However, the 1917 October Revolution cut the production of these “American Mosins” after about 750,000 guns coming off the line at Remington and fewer than 500,000 shipped. New Russian leader Vladimir Lenin refused to pay for the remaining rifles, and a large quantity of the remaining guns were sold to the U.S Army, as well as private citizens in the U.S. through the predecessor of today’s Civilian Marksmanship Program – the first Mosin-Nagants to wind up in the hands of American civilians.
The Mosin-Nagant was updated in 1930, producing the Model 91/30 rifle that became the standard issue rifle of the Soviet military in World War II, the largest mobilized army in world history. Several versions of the rifle were introduced during the war, including the PU sniper version with a fixed 3.5-power scope, the "round" receiver version designed to reduce production time in order to better support the demanding war effort, and the M38 and M44 carbine Mosins, which were shortened by eight inches to produce a firearm which was easier to carry by combat engineers, signal corpsmen and other non-frontline soldiers.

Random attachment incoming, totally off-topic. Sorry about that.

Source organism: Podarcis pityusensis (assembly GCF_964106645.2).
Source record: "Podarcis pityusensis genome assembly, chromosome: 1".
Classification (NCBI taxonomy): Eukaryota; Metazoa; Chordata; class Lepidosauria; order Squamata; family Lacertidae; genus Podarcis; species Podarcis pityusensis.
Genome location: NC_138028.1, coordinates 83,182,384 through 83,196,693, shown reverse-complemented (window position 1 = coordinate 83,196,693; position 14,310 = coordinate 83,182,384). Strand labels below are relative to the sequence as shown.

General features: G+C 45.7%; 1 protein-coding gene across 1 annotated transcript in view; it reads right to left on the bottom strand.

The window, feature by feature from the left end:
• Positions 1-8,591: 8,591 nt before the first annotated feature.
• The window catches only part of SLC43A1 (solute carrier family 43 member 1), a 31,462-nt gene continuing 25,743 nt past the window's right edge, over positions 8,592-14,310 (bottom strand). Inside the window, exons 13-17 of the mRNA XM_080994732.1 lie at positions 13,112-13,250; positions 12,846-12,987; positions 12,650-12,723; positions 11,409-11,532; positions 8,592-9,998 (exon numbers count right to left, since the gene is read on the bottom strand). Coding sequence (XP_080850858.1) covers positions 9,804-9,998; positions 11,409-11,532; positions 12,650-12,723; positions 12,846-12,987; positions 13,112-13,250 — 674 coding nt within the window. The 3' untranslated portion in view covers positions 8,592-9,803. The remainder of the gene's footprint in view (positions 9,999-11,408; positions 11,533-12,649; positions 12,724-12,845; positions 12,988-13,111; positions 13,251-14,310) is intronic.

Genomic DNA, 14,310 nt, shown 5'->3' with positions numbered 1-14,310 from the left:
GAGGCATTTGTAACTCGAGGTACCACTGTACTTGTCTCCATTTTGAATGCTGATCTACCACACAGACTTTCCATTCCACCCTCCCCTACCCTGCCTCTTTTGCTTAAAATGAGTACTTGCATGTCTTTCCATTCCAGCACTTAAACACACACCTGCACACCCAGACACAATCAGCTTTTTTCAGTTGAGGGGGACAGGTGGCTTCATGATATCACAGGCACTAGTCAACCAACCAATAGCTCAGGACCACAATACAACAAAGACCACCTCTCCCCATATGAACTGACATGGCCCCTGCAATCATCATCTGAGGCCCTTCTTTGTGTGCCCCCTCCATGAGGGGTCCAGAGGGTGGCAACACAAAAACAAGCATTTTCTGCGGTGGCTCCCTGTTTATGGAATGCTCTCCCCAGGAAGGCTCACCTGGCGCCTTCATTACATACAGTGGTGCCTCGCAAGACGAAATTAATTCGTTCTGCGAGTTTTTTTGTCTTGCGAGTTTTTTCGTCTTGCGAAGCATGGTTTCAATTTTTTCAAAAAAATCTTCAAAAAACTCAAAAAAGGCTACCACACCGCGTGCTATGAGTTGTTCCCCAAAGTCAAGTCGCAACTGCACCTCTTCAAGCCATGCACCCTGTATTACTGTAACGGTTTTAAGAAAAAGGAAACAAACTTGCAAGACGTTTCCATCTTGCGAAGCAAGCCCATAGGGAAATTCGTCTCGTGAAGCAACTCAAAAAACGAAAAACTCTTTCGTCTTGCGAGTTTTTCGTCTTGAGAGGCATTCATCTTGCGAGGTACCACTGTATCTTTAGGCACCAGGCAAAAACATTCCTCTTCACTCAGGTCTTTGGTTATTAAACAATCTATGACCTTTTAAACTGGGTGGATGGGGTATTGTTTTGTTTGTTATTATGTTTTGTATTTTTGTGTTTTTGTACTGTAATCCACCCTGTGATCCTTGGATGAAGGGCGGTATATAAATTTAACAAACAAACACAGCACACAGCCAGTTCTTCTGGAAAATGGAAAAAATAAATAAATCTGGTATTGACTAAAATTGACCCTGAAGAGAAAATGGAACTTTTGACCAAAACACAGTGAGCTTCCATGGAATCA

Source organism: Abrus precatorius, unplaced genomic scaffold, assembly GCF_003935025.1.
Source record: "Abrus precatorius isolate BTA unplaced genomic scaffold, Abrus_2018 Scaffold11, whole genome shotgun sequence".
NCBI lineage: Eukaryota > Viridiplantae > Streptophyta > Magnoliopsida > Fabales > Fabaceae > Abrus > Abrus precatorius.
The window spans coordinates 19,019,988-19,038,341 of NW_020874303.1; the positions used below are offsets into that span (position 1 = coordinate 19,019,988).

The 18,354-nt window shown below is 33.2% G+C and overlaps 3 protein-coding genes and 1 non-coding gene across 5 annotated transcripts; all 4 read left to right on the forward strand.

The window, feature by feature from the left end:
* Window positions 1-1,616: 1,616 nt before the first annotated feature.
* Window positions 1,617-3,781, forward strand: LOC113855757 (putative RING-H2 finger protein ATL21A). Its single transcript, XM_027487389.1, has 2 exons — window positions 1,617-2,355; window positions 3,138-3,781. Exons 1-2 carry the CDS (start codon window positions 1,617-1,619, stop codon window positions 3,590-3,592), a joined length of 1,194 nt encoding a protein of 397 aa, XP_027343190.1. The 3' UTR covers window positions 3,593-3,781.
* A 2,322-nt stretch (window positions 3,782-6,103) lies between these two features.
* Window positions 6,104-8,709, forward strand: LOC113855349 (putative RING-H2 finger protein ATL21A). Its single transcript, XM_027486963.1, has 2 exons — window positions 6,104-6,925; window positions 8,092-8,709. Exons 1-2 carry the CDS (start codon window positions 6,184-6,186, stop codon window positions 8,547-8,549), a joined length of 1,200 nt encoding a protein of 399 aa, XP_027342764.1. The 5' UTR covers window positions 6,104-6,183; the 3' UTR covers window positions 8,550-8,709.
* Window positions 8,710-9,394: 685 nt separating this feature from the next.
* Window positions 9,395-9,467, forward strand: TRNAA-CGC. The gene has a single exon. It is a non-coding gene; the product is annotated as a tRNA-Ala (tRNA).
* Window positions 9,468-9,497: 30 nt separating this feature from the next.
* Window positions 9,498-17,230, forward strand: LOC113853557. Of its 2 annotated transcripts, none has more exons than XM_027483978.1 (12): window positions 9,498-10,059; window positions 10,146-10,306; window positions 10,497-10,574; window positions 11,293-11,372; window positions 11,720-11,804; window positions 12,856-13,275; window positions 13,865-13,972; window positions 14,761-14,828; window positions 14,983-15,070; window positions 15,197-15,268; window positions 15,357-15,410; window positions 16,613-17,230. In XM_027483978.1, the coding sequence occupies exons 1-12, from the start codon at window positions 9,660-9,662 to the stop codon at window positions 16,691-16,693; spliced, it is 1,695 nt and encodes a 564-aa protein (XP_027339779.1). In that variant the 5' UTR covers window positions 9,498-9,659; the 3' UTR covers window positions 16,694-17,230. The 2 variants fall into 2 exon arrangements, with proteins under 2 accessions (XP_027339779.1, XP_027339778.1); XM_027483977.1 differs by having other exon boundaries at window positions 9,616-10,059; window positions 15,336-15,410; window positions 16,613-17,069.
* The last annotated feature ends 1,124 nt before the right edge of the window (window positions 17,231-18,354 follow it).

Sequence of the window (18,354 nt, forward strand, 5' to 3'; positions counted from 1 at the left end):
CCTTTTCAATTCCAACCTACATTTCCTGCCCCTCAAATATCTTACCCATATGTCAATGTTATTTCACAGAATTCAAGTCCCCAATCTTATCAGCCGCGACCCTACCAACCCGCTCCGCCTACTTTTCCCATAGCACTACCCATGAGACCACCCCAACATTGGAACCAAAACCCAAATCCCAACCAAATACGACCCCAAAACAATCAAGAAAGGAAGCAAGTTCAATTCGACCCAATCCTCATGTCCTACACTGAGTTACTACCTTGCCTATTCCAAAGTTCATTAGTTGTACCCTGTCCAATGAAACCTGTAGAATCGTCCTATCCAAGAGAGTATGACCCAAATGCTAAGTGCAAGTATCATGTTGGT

After the war, the Soviet Union ceased producing the Mosin-Nagant, moving on to the SKS and later, the AK-47 rifle. Despite being pulled from Soviet service, Mosin-Nagants continued to be used by several militaries around the world, including Egypt, Syria, Iraq, Afghanistan, Palestine and China. All told, more than 17 million Mosin-Nagant M91/30 rifles had been produced.
Today, Mosin-Nagants are still found on battlefields around the world, with forces reporting use by insurgents in the recent Wars in Iraq and Afghanistan, as well as in service by Syrian, Afghan, Finnish and Iraqi militaries as sniper rifles. As such, the Mosin-Nagant earns the distinction of being the longest continuously serving military rifle in history, arming soldiers around the globe for more than 120 years.
In the U.S., the Mosin-Nagant became a low-cost staple of gun collectors, hobbyists and shooters on a budget, with exports beginning from Finland in the 1960s. When the Iron Curtain fell and opened up trade lines, huge numbers of Mosins poured out from the Com-Bloc nations, held over from the massive military surplus stores left behind by the Soviet war buildup.